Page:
3. The purpose of our Buddhist practice is to attain Buddhahood

Why do we practice Buddhism? The simplest questions are often the most important and the most difficult to answer. When Bodhisattva Never Disparaging appeared in the time of the “Counterfeit Law” of Buddha Awesome Sound King, though Buddhism was widely known, people had completely lost a sense of purpose in their Buddhist practice. People's confusion about Buddhism is aptly demonstrated in their remarks to the bodhisattva: “This ignorant monk—where does he come from, presuming to declare that he does not disparage us and bestowing on us a prediction that we will attain Buddhahood? We have no use for such vain and irresponsible predictions!” (LS20, 267). Their responses are absurd in the sense that they are the very antithesis of the purpose of Buddhism.

People were deluded by clerical authority to believe that they should practice without ever expecting to attain enlightenment. Not attaining Buddhahood (or remaining dependent upon religious authority), therefore, became their goal or their accustomed state of Buddhist practice. The bodhisattva's notion of practicing Buddhism to become a Buddha appeared strange or even blasphemous enough to persecute him for uttering such an idea. We practice Buddhism to reveal ourselves as Buddhas, that is, to be absolutely happy, unswayed by any circumstances. When people become confused about this fundamental purpose of Buddhism, they inevitably fall into a state of spiritual slavery.

From one perspective, the struggle of Bodhisattva Never Disparaging was to free people from such confusion and awaken them to the true purpose of Buddhism. The Lotus Sutra teaches us that in a time of confusion, we must first clarify what all Buddhists must ask when they start practicing: Why do I practice? Without answering this question correctly, our practice will become what the Daishonin describes as “an endless, painful austerity” (“On Attaining Buddhahood,”MW-1, 4).

4. Respecting others is a cause to reveal our own Buddhahood

From the actions of Bodhisattva Never Disparaging we find a key to realizing our happiness. The bodhisattva demonstrates that if we wish to see our own Buddhahood and reveal it, we must see it in the lives of others as well. There is no such thing as attaining our own enlightenment while remaining blind to the same potential in others. In fact, attaining enlightenment means, in one sense, to recognize the universality of Buddhahood. In this regard, the Daishonin, through skillful analogy, explains: “There is a fundamental oneness of self and others. Therefore when Bodhisattva Never Disparaging makes his bow of obeisance to the four groups of people, the Buddha nature inherent in the lives of the four groups of arrogant people bowed toward Bodhisattva Never Disparaging. This is the same as how when one bows facing a mirror, the reflected image bows back” (Gosho Zenshu, p. 769).

If our attitude is “I will treat people right when everybody starts treating me right,” then we will be more likely to lose people's respect and trust and drive them further away. Or it may be said that such an attitude is in itself the cause for disrespect and mistrust. Similarly, if we try our utmost to see Buddhahood in the lives of others and even start treating them on that premise, we will see a remarkable change both within our lives and in others' lives. Taking the initiative to respect those around us for their Buddhahood is mutually beneficial. In this sense, Bodhisattva Never Disparaging carried out his practice not only for the sake of others, but also for his own sake.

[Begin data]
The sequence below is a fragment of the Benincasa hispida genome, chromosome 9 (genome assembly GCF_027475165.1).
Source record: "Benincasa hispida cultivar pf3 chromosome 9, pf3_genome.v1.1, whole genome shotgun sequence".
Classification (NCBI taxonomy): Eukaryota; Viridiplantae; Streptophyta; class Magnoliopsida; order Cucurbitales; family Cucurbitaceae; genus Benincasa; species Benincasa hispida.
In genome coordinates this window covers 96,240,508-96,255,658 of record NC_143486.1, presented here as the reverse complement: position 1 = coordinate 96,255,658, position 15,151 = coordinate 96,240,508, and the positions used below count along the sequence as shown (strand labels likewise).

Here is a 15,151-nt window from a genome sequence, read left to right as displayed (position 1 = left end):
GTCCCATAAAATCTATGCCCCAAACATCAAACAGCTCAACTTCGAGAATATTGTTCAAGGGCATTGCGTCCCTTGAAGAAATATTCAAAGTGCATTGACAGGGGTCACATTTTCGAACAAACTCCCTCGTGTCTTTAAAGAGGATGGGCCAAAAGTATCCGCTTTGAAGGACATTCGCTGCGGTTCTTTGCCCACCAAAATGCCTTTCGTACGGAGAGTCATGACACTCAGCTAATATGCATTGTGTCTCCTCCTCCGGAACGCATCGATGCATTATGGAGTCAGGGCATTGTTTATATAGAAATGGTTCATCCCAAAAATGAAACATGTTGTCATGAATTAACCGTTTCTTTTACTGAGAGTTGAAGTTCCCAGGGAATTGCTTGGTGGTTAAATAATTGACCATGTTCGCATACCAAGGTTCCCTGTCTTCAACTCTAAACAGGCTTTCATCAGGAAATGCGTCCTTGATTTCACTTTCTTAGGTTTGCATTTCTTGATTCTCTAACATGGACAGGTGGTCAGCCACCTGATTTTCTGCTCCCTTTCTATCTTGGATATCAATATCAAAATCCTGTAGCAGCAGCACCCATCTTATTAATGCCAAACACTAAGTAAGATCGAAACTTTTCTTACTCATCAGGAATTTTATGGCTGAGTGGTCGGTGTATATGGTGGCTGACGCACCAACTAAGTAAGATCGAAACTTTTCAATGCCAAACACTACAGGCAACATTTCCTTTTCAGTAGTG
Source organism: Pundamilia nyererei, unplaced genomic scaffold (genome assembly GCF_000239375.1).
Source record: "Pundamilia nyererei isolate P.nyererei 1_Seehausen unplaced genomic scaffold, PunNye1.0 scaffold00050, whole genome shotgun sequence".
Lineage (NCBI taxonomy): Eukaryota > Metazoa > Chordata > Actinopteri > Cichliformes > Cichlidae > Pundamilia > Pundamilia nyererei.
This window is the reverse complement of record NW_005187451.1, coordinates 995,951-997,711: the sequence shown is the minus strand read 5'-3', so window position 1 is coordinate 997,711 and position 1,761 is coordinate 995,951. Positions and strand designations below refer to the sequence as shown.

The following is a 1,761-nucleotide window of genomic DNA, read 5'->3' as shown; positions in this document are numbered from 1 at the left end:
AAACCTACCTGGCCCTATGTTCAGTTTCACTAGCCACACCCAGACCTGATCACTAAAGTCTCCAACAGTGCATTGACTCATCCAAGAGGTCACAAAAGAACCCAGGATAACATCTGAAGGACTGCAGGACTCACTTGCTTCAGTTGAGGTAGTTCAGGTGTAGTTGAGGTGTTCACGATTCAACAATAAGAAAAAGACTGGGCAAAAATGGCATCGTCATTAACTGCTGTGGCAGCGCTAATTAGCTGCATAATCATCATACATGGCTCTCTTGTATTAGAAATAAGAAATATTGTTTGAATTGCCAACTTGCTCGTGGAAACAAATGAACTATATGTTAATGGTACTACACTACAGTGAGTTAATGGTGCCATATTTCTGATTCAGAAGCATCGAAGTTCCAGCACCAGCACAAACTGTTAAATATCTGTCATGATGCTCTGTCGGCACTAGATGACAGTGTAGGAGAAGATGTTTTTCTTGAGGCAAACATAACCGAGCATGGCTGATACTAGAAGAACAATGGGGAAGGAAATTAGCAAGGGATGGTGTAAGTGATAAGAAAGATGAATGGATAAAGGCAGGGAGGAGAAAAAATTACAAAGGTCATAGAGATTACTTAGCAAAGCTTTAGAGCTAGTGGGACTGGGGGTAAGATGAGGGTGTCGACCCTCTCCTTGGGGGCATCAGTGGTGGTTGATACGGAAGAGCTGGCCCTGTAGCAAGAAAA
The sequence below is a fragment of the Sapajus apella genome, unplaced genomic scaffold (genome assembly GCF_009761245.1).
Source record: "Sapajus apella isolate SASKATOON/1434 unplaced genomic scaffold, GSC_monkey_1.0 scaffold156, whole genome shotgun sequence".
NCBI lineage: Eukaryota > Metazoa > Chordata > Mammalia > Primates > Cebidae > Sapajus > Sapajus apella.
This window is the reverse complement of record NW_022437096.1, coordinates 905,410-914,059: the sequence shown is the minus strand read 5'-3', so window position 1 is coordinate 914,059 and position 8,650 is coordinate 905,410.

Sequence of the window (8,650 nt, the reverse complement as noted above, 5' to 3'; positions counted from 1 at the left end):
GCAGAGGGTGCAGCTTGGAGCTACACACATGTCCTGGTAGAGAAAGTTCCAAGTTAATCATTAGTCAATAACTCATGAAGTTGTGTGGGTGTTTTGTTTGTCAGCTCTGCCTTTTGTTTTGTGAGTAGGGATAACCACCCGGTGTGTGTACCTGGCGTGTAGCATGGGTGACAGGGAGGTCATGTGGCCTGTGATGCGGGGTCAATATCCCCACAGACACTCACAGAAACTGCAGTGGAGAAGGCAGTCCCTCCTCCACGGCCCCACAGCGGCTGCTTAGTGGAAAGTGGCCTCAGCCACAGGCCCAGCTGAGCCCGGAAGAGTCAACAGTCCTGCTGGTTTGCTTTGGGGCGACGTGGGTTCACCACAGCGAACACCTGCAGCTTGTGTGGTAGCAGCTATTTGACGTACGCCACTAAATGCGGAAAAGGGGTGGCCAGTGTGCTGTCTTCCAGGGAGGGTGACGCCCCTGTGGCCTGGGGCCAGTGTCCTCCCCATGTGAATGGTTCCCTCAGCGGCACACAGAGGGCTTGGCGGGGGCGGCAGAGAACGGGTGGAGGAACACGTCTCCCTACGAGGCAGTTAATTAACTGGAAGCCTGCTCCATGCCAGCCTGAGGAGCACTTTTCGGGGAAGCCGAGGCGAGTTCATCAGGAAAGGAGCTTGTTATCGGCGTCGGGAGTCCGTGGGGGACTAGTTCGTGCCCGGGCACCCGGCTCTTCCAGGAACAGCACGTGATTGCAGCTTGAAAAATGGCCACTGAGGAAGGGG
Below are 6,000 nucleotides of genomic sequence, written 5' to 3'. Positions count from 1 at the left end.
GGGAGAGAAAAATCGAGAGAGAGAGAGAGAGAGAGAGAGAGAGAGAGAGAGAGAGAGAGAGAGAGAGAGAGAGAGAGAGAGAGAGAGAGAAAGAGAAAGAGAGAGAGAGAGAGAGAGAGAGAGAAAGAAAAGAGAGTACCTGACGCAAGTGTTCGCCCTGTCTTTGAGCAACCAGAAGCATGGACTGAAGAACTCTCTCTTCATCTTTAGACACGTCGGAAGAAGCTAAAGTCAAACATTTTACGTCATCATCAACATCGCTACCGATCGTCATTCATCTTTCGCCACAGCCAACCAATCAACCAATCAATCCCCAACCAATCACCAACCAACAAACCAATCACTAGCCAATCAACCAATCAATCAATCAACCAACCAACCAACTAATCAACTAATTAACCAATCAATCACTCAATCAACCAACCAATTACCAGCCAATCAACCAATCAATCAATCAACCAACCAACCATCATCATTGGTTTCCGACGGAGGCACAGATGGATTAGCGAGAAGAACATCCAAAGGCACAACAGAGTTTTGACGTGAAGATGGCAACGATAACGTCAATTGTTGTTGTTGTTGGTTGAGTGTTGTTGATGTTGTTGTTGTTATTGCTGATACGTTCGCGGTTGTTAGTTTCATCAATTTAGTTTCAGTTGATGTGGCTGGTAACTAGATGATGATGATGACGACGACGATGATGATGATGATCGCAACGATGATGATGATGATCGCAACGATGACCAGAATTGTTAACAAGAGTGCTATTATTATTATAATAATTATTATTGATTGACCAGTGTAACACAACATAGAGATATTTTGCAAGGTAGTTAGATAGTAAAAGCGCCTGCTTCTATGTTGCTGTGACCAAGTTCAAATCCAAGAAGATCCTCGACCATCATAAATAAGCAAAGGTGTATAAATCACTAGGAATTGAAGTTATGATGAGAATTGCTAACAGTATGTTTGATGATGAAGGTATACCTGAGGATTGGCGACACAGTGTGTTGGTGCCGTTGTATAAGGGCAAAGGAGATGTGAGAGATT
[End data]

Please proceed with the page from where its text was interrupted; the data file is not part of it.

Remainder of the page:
To believe in Buddhahood—our own and someone else's—is difficult. This is why the action of Bodhisattva Never Disparaging is so noble and rare. But at the same time, it is within anybody's grasp. Everyone is capable of respecting others; it is certainly not as difficult as levitating an assembly of people and suspending a gigantic tower in midair—the acts portrayed elsewhere in the sutra. Unlike these, the action of Bodhisattva Never Disparaging can be emulated by all of us. In this sense, the Daishonin explains: “To believe that Buddhahood exists within Humanity is the most difficult thing of all—as difficult as believing that fire exists in water or water in fire. . . . Bodhisattva Fukyo saw the Buddha in everyone he met, and Prince Siddhartha was a man who became a Buddha. These examples should help you to believe” (“The True Object of Worship,” MW-1, 54-55). What enables us to act in the way that Bodhisattva Never Disparaging did, the Daishonin teaches here, is nothing other than our faith in the universality of Buddhahood.And to continue our work we need strong faith—strong enough not to be discouraged by superficial reactions from others. Whenever we recognize and respect others' Buddha nature, their Buddhahood is bowing back in return, no matter how they react to us on the surface. The Daishonin, therefore, urges us to have courage to take the first step ourselves and not to wait vainly for the image in the mirror to bow first.

5. True tolerance stems from faith in humanity

Bodhisattva Never Disparaging, despite the relentless abuses he was subjected to, never lost his temper or quit his practice. The sutra describes his perseverance as follows: “Many years passed in this way, during which this monk was constantly subjected to curses and abuse. He did not give way to anger, however, but each time spoke the same words, 'You are certain to attain Buddhahood'” (LS20, 267). In the verse section of the “Never Disparaging” chapter, the sutra reiterates the point: “When the people heard this, / they gibed at him, cursed and reviled him, / but the bodhisattva Never Disparaging / bore all this with patience” (LS20, 269-70).